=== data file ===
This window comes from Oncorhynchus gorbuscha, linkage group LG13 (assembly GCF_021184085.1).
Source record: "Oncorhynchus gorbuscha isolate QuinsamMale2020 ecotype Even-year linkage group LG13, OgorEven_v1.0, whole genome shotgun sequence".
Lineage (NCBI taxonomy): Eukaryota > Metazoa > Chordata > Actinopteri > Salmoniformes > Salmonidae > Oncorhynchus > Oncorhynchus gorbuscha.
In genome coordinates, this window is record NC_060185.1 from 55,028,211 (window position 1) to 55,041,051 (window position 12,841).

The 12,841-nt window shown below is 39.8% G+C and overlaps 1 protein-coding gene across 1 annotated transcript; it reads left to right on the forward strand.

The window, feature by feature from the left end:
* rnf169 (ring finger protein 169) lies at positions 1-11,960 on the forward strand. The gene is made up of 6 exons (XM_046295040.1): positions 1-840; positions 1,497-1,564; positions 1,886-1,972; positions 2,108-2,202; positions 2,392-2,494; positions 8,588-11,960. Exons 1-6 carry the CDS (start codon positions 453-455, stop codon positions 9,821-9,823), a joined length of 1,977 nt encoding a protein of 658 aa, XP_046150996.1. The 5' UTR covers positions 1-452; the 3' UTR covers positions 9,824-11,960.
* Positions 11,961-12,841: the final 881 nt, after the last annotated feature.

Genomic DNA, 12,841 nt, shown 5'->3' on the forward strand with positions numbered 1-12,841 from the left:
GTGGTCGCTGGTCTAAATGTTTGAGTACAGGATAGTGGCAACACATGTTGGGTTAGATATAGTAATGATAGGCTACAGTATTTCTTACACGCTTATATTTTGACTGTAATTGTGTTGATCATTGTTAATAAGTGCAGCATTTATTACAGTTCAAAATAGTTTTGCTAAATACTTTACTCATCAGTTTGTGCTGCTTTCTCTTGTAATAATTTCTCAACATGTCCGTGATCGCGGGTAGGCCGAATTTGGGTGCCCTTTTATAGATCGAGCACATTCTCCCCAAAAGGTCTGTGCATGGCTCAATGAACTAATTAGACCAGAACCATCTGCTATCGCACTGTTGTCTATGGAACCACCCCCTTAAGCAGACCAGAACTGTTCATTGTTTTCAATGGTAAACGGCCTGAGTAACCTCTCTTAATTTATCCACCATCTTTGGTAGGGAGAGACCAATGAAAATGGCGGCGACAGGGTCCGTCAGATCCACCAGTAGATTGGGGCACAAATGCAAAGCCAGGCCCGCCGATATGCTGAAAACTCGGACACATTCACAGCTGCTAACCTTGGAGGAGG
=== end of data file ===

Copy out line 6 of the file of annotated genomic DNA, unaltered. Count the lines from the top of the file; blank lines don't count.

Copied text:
The window, feature by feature from the left end: